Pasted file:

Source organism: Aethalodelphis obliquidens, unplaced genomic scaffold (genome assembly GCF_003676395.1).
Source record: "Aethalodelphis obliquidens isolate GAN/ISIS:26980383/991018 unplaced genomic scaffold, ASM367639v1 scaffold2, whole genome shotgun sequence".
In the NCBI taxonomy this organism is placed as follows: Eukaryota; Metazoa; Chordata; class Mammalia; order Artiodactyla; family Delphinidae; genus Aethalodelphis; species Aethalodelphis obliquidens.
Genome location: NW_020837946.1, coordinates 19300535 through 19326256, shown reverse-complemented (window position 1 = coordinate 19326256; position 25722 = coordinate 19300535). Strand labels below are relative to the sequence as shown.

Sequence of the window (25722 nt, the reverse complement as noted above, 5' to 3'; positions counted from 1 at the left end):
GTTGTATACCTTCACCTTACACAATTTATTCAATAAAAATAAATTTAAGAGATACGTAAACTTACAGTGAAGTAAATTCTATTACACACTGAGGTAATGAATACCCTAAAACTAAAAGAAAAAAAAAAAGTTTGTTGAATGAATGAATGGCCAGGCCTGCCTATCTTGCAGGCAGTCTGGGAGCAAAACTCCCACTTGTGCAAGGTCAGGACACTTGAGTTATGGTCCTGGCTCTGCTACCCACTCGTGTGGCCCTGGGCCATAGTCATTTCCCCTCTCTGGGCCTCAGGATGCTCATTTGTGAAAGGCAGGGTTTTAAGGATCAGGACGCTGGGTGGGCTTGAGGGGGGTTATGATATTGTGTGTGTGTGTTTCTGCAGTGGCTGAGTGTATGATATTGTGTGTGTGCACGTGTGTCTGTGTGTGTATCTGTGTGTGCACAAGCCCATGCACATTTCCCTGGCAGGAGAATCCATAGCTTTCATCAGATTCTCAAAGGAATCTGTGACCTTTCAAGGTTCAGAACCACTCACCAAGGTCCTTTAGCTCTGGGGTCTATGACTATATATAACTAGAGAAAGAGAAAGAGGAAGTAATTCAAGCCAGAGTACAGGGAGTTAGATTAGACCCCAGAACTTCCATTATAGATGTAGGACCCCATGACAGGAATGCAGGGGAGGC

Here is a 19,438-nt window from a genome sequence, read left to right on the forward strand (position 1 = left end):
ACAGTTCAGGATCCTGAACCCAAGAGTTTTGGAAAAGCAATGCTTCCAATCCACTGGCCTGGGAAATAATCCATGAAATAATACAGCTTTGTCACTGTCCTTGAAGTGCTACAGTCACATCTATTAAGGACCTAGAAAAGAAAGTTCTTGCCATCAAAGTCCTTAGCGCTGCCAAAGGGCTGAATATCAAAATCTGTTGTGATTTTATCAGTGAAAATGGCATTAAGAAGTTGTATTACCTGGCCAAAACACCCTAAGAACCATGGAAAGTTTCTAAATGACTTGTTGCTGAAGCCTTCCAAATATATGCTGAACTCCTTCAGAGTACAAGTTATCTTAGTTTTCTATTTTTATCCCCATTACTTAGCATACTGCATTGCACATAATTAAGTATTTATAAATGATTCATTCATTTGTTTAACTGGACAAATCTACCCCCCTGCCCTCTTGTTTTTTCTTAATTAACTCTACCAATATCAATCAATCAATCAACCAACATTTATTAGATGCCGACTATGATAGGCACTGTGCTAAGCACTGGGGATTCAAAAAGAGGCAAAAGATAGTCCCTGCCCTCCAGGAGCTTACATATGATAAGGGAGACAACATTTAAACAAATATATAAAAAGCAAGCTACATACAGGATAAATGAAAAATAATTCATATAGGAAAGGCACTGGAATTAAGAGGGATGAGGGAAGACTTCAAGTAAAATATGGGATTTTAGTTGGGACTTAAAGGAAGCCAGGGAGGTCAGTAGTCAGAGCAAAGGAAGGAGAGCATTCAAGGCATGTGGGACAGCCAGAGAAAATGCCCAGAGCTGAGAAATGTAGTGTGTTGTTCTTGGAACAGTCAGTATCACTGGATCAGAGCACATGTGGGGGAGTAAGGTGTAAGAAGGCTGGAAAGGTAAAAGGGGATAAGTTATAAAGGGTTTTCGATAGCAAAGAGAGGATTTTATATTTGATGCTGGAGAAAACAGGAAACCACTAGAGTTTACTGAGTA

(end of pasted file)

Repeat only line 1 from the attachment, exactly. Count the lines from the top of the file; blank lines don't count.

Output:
Source organism: Aethalodelphis obliquidens, unplaced genomic scaffold (genome assembly GCF_003676395.1).